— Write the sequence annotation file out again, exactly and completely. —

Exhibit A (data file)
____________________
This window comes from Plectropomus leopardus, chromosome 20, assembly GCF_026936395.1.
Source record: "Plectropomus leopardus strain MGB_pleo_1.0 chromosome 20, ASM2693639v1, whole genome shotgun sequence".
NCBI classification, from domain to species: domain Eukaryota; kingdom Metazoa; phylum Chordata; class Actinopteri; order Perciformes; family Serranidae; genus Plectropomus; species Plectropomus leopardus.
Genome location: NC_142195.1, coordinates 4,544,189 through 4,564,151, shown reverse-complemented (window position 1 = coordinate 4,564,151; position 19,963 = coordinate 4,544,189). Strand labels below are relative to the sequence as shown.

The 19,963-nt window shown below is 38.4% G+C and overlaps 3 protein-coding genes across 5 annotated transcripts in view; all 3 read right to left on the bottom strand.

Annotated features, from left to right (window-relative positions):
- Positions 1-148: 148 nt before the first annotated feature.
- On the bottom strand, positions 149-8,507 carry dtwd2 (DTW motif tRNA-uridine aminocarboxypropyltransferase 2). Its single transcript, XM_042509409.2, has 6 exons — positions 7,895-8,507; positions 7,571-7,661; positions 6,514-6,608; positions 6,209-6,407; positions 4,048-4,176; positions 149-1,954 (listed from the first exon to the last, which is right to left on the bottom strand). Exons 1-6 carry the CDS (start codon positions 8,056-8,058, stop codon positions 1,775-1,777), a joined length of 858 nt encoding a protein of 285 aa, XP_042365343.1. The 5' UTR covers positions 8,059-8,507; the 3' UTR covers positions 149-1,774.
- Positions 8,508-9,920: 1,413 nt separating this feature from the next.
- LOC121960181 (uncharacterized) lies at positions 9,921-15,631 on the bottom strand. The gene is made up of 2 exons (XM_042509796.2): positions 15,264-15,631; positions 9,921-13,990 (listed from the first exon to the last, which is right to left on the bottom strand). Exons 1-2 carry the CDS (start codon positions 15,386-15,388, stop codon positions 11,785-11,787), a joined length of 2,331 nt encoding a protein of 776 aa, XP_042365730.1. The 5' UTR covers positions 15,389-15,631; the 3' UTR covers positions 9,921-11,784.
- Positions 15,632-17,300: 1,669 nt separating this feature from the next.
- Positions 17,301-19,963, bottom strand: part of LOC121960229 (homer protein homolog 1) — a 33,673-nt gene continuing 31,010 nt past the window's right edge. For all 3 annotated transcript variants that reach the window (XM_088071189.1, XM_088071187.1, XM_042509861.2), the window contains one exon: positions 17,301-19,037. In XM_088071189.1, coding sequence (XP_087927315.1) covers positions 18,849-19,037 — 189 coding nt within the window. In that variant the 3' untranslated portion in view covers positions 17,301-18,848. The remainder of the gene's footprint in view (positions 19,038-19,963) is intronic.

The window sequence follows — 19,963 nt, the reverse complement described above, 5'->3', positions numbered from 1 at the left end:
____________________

This window comes from Plectropomus leopardus, chromosome 20, assembly GCF_026936395.1.
Source record: "Plectropomus leopardus strain MGB_pleo_1.0 chromosome 20, ASM2693639v1, whole genome shotgun sequence".
NCBI classification, from domain to species: domain Eukaryota; kingdom Metazoa; phylum Chordata; class Actinopteri; order Perciformes; family Serranidae; genus Plectropomus; species Plectropomus leopardus.
Genome location: NC_142195.1, coordinates 4,544,189 through 4,564,151, shown reverse-complemented (window position 1 = coordinate 4,564,151; position 19,963 = coordinate 4,544,189). Strand labels below are relative to the sequence as shown.

The 19,963-nt window shown below is 38.4% G+C and overlaps 3 protein-coding genes across 5 annotated transcripts in view; all 3 read right to left on the bottom strand.

Annotated features, from left to right (window-relative positions):
- Positions 1-148: 148 nt before the first annotated feature.
- On the bottom strand, positions 149-8,507 carry dtwd2 (DTW motif tRNA-uridine aminocarboxypropyltransferase 2). Its single transcript, XM_042509409.2, has 6 exons — positions 7,895-8,507; positions 7,571-7,661; positions 6,514-6,608; positions 6,209-6,407; positions 4,048-4,176; positions 149-1,954 (listed from the first exon to the last, which is right to left on the bottom strand). Exons 1-6 carry the CDS (start codon positions 8,056-8,058, stop codon positions 1,775-1,777), a joined length of 858 nt encoding a protein of 285 aa, XP_042365343.1. The 5' UTR covers positions 8,059-8,507; the 3' UTR covers positions 149-1,774.
- Positions 8,508-9,920: 1,413 nt separating this feature from the next.
- LOC121960181 (uncharacterized) lies at positions 9,921-15,631 on the bottom strand. The gene is made up of 2 exons (XM_042509796.2): positions 15,264-15,631; positions 9,921-13,990 (listed from the first exon to the last, which is right to left on the bottom strand). Exons 1-2 carry the CDS (start codon positions 15,386-15,388, stop codon positions 11,785-11,787), a joined length of 2,331 nt encoding a protein of 776 aa, XP_042365730.1. The 5' UTR covers positions 15,389-15,631; the 3' UTR covers positions 9,921-11,784.
- Positions 15,632-17,300: 1,669 nt separating this feature from the next.
- Positions 17,301-19,963, bottom strand: part of LOC121960229 (homer protein homolog 1) — a 33,673-nt gene continuing 31,010 nt past the window's right edge. For all 3 annotated transcript variants that reach the window (XM_088071189.1, XM_088071187.1, XM_042509861.2), the window contains one exon: positions 17,301-19,037. In XM_088071189.1, coding sequence (XP_087927315.1) covers positions 18,849-19,037 — 189 coding nt within the window. In that variant the 3' untranslated portion in view covers positions 17,301-18,848. The remainder of the gene's footprint in view (positions 19,038-19,963) is intronic.

The window sequence follows — 19,963 nt, the reverse complement described above, 5'->3', positions numbered from 1 at the left end: